Friday, May 1, 2015

The Consolations of Junk Art, Part IV: The Cinema of James Bond

Moore, Being Puckish

How fitting to end (for now) our mediations on the consolations of junk art with one of the most successful manifestations of junk in cinematic history – the James Bond movies.

No one in their right mind would, for a moment, argue that James Bond films are, well, in a word … good.  They are not real in the sense that things happened to the protagonist that change him internally or externally, and certainly not real in the sense that it is possible to make any emotional investment in them.  The vast majority of Bond films are laughably terrible, pandering to our cravings for sex, sadism and snobbery – three preoccupations of his creator, Ian Fleming.

The reasons for the sheer awfulness of the Bond corpus are many.  The short list would include: Bond is never really a character, but merely a good suit and a set of attitudes; the plotting and scripting of the films often disregard any sense of narrative cohesion, probability or good taste; aside from many of the villains, the acting is uniformly bad; and, finally, since they are all commentary upon current issues or obsessions of the time in which they were made, have aged very poorly indeed.

They are irresistible.

While I enjoy most of the Bond films, Your Correspondent must confess a preference for the Roger Moore films.  “Real” Bond fans are already throwing up their hands in exasperation, as the Moore performance is the most deprecated, despised and dismissed of all the big-screen Bonds.  “Real” Bond fans are wrong (more on that later), and, in fact, Moore is the only actor who really understood the role.

Bond is not the nicest of men, and most of the Bonds – Sean Connery, Pierce Brosnon, Timothy Dalton and Daniel Craig, especially – have captured that facet of his limited personality fairly well.  But real killer instinct is missing from Moore’s Bond, mainly because Moore, a limited if effective actor, has too much generosity of spirit and genuine goodwill to pull off Bond’s hard edges.  Most important – Moore gets the joke.  The inherent absurdity of the whole idea is best expressed by the phrase world-famous secret agent.  (A neat trick, that.)  The notion of an indestructible lady-killer in a dinner jacket is catnip for a man with Moore’s sense of the absurd.

An excellent and skilled light comedian, Moore made the Bond films something closer to the imaginings of author Ian Fleming, who once admitted to never reading his own Bond books, least he give up on them because of their preposterous nature.  In Fleming’s mind, Bond’s world was part spoof from the get-go.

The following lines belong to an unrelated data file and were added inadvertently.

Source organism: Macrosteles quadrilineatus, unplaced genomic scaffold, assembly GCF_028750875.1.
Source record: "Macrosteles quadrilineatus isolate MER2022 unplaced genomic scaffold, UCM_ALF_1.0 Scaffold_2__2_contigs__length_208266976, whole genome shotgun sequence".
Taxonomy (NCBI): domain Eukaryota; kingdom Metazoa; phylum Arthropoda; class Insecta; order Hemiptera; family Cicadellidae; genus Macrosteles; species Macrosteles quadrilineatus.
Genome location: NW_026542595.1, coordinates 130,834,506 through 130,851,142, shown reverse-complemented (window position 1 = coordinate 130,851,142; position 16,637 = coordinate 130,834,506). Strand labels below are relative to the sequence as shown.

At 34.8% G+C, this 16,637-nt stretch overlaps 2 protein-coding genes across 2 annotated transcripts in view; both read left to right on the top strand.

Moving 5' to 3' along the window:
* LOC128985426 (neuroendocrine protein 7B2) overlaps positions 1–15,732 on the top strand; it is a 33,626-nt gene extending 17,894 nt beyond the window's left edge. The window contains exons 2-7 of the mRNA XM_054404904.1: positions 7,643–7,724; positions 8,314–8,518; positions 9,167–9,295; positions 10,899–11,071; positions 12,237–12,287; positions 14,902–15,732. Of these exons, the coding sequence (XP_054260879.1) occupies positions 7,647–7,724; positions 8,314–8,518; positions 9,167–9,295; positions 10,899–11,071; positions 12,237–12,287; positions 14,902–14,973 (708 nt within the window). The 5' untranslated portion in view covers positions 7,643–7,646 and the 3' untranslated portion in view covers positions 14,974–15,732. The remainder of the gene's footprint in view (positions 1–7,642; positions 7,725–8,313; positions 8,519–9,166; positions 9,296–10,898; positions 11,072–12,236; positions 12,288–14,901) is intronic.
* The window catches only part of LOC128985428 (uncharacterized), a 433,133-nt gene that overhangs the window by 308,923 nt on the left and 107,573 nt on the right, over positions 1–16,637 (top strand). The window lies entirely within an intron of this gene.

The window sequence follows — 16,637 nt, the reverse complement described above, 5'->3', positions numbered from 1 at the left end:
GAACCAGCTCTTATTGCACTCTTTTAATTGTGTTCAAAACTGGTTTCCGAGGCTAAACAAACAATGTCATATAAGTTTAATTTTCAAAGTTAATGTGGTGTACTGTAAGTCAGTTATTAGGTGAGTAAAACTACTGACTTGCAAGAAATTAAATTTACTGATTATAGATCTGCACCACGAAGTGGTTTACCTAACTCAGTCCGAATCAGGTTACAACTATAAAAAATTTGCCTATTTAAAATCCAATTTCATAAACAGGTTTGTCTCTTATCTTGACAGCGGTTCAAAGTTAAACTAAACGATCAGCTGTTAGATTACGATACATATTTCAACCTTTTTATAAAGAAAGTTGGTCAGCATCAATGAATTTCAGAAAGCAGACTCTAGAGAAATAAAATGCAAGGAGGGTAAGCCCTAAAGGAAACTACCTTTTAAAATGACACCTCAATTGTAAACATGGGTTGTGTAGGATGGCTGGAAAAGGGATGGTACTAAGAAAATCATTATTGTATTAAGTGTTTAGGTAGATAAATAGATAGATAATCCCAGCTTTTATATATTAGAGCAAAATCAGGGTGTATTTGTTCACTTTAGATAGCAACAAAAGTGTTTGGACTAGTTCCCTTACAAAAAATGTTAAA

That is one of the many reasons I’m always amused by adult-adolescents who want a “serious” Bond film (an absurdity equal to the ponderous “adult” Batman films); there is nothing adult about the Bond canon to begin with.  Fleming himself saw them as a means simply to make ready cash, and anyone who doubts that should remember that he tried to cast both David Niven (as Bond) and Noel Coward (as the title character) in the film adaptation of Dr. No – because they were his friends.  (This is no less risible than Fleming’s earlier attempts to cast Susan Hayward … as Jane Bond.  Fleming thought it would be good box office.)

As Fleming himself wrote: I don’t regard James Bond precisely as a hero, but at least he does get on and do his duty, in an extremely corny way … My books have no social significance, except a deleterious one.

Enter Moore, who, with is infectious insouciance, sends up the already absurd.  He is, to date, the only Bond who smiled readily, and actually enjoyed his line readings.  For those who want to revisit the Moore Bond, I recommend the DVDs with his voice-over commentaries, which are infinitely more entertaining than the movies.

When do the Bond films work?  Or, to rephrase it, when are they good?  The Bond films, like the 1960s from which they sprang, are best appreciated when the politics, aesthetics and morals are never seriously considered, and when we can consume their empty calories guiltlessly.  When we think that amoral characters like Bond (and the political structure he supports) would actually work for the common good, and we think global peace hinges on the correct tailor and the right cocktail.  They work best, in short, in the undemanding tatters of our tired imaginations.

I find great consolation in the lightest of Bond films, because here are great resources harnessed for a fully tongue-in-cheek enterprise.  I am also tickled at Moore, once one of the world’s biggest box office attractions, carrying the weight of a multi-million dollar film franchise as if he were carrying the mail.

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